....Although we didn’t find much vote switching, we did notice a different type of change: the willingness of Clinton and Trump supporters to participate in our polls varied by a significant amount depending upon what was happening at the time of the poll: when things are going badly for a candidate, their supporters tend to stop participating in polls. For example, after the release of the Access Hollywood video, Trump supporters were four percent less likely than Clinton supporters to participate in our poll. The same phenomenon occurred this weekend for Clinton supporters after the announcement of the FBI investigation.

The chart on the right shows what happened to YouGov's response rates after the second debate: people who had voted for Obama in 2012 answered the phone more, while people who had voted for Romney answered the phone less. This produces a swing in the final poll results, but it's meaningless. The same people are still out there, and they're mostly still planning to vote for the same person.

The whole YouGov piece is worth a read, because it does a good job of explaining what this phenomenon is all about, as well as offering possible solutions. But the bottom line is simple: A lot of the poll swings we see in presidential campaigns are probably illusions, demonstrating only changes in the willingness to be polled, not changes in voting intention. If this gets confirmed, it represents a genuine sea change in how we interpret polls.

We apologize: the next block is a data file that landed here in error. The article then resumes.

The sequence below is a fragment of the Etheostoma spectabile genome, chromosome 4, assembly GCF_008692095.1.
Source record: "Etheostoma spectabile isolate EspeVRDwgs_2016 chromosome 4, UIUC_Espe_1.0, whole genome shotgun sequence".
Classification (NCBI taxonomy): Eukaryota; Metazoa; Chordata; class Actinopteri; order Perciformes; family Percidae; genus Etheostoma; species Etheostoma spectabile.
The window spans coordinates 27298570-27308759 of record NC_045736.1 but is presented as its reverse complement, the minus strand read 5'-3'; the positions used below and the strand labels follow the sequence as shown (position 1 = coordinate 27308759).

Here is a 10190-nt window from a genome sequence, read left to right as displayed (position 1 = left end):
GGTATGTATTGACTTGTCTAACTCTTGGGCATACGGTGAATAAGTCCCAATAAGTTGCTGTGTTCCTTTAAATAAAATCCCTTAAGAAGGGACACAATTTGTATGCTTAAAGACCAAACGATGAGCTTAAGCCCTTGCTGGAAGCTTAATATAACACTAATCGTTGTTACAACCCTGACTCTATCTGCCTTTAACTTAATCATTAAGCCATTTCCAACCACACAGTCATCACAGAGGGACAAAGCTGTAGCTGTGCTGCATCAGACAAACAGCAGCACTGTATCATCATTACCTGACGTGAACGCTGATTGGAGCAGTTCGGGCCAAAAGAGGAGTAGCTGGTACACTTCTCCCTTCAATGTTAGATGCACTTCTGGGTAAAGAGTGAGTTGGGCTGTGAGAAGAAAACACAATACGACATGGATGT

Reversion to the mean

This theory about response rates might explain another phenomenon that's been much in evidence this year: reversion to the mean. You can see it pretty clearly in Sam Wang's meta-margin:

Up through July, Hillary Clinton was ahead of Trump by a steady 3.5 points. Then she got a big spike after the Democratic convention, but it quickly reverted to around 3.5. Then she dropped a bunch after some email news and her fainting spell on 9/11—but again, the trendline quickly reverted to 3.5. Then she spiked again after the second debate and the Access Hollywood video, but reverted to 3.5 yet again.